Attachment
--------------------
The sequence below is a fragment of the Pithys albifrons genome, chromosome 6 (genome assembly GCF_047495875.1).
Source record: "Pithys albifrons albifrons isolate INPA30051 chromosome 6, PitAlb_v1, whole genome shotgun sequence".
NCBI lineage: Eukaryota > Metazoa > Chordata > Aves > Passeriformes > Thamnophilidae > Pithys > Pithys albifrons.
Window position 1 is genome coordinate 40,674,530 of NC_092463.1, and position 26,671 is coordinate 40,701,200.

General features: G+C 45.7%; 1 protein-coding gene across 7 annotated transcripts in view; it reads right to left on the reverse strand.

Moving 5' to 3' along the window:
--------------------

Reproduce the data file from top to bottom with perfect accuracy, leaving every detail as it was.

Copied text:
The sequence below is a fragment of the Pithys albifrons genome, chromosome 6 (genome assembly GCF_047495875.1).
Source record: "Pithys albifrons albifrons isolate INPA30051 chromosome 6, PitAlb_v1, whole genome shotgun sequence".
NCBI lineage: Eukaryota > Metazoa > Chordata > Aves > Passeriformes > Thamnophilidae > Pithys > Pithys albifrons.
Window position 1 is genome coordinate 40,674,530 of NC_092463.1, and position 26,671 is coordinate 40,701,200.

General features: G+C 45.7%; 1 protein-coding gene across 7 annotated transcripts in view; it reads right to left on the reverse strand.

Moving 5' to 3' along the window: